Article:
The Montgomery Ward Building in Corpus Christi: A Relic in Retail History
Most likely, there's a historic building in every mid-sized town across America once named Montgomery Ward, Kress, Marshall Field's, Macy's , or Sears. These department store buildings-- most of which are either vacant or used for another purpose today-- stand as relics to a monumental shift in the shopping experience that began in the late 19th century. We're thrilled to be a part of the rebirth of one such relic: the Montgomery Ward Building in Corpus Christi, Texas.
Founded in 1872 in Chicago by Aaron Montgomery Ward, the business began with mail-order catalog sales-- the first the world had ever seen. Purchases were backed with a full money-back guarantee. Items for sale were originally marketed toward farmers in rural areas, but the offerings grew quickly after the immediate success of the catalog. To meet the demand, the company constructed a giant warehouse in Chicago in 1908-- now a National Historic Landmark. It was one of the first, it not the first reinforced concrete buildings in Chicago of skeleton construction.
Other mail-order companies soon followed suit, including Sears, Roebuck & Company and Speigel. After World War I, Montgomery Ward altered their strategy and began opening retail stores. By 1930 there were 556 Montgomery Ward retail stores across the country. The 1934 Montgomery Ward Building in Corpus Christi represents the company’s standardized corporate architectural style employed by the Ward’s Construction and Engineering Department at the time. The subject building’s Classical Revival style was used by the company on new stores across the country in the 1920s through the 1930s. Other extant Montgomery Ward Buildings employing the same Classical Revival elements (particularly the massing, fenestration, and ornament) are located in Sheboygan, WI, Spartanburg, SC, and Evansville, IN. Robert Rowe, an architect with Montgomery Ward from the late 1920s through the 1930s, is credited with this often-used design.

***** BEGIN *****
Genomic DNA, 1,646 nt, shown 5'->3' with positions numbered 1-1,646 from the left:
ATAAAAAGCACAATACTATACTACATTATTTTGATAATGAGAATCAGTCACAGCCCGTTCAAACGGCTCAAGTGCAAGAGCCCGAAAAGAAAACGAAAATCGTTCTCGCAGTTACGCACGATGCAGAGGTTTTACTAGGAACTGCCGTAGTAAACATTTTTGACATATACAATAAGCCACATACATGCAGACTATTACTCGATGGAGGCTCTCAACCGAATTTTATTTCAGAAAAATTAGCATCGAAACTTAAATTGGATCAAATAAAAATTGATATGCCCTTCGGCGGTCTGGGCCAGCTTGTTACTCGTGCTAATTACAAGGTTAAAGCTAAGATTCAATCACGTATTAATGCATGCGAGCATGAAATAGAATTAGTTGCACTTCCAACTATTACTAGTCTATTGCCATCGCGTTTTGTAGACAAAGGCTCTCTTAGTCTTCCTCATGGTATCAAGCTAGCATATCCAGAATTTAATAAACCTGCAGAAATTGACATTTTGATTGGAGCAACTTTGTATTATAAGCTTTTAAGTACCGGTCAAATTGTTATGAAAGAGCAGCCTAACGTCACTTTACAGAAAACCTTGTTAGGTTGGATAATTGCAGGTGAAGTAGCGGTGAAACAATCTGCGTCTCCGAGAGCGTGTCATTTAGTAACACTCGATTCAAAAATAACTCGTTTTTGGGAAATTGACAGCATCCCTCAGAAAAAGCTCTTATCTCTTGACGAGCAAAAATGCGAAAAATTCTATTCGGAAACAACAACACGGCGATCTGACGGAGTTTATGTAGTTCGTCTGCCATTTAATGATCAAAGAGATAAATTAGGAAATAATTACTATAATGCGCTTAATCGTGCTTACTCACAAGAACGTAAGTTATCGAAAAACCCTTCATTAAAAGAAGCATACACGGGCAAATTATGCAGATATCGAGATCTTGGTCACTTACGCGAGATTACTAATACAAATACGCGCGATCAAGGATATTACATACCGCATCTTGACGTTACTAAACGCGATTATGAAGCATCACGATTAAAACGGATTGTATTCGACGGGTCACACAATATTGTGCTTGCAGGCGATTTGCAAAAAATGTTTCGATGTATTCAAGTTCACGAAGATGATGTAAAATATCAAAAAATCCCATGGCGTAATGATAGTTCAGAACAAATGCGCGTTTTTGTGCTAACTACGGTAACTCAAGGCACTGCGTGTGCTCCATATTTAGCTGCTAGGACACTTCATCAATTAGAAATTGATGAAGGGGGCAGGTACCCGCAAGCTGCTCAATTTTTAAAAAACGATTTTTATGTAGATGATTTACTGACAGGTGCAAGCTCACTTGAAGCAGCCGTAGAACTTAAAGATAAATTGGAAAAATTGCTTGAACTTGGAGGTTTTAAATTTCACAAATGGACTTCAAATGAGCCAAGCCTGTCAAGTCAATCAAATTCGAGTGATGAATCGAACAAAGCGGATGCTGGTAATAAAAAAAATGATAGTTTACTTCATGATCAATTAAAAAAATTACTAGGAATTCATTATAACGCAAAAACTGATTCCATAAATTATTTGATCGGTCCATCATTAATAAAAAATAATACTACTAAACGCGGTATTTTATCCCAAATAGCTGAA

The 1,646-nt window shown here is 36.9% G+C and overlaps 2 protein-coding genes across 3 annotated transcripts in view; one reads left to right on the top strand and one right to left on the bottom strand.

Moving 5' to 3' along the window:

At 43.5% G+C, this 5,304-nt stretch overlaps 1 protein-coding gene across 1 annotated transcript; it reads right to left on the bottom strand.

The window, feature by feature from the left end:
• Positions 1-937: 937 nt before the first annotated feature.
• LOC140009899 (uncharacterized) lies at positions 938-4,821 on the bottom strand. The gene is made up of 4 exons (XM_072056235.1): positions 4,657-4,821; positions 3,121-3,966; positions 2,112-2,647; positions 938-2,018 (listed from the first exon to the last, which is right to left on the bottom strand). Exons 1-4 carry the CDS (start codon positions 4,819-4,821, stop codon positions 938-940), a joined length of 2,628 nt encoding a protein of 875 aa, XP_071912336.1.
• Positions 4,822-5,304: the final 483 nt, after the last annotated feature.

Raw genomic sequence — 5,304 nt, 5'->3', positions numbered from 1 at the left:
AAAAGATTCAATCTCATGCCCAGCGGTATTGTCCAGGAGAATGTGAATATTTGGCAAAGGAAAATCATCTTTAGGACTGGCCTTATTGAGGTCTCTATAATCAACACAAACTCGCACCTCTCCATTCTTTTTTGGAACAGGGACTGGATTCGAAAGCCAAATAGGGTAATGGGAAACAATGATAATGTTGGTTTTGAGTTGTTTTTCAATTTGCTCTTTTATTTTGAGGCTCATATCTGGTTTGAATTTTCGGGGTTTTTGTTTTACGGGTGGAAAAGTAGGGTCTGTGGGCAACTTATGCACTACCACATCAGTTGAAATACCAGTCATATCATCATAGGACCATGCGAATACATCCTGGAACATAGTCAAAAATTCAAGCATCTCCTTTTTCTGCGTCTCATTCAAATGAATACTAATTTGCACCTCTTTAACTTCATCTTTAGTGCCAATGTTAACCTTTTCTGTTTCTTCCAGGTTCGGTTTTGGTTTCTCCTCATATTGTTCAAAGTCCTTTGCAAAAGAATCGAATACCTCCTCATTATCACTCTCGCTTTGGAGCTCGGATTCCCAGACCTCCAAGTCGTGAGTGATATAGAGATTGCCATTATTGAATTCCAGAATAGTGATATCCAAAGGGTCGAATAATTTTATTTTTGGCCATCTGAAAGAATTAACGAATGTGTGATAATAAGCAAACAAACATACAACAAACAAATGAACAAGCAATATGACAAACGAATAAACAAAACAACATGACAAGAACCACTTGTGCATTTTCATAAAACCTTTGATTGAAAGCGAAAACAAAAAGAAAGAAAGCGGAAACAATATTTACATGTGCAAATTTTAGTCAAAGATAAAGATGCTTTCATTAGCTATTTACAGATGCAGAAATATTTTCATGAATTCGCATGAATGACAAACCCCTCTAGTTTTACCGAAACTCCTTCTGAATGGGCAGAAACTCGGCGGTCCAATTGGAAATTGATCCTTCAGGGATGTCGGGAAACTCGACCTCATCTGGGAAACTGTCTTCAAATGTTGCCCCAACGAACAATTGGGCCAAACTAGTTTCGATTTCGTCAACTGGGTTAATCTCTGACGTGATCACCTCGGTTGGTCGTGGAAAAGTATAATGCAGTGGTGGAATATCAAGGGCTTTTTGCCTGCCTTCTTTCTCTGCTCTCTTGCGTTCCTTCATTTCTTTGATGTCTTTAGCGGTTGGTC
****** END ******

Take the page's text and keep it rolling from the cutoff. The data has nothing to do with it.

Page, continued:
The Montgomery Ward Company played with different styles for its thousands of stores across the country (it's important to note that over 500 of them are listed on the National Register of Historic Places). Some have a Renaissance Revival or Mission Revival flair, and the mid-century designs leaned more heavily toward Modernism.
The differing designs of the store were simply an attempt to stay current with trends. After all, Montgomery Ward was in the business of selling whatever was new and appealing at the time. Keep an eye out the next time you're driving around in a historic downtown-- you'll probably see an old Montgomery Ward's repurposed for a new use-- thanks in part to historic tax credits. Former Montgomery Ward's buildings across the country have been rehabilitated as apartments, offices, and retail. The same goes for the Corpus Christi Montgomery Ward Building. It's well on it's way to becoming a vibrant mixed-use space. Keep in touch on Instagram as the Corpus Christi Montgomery Ward moves forward!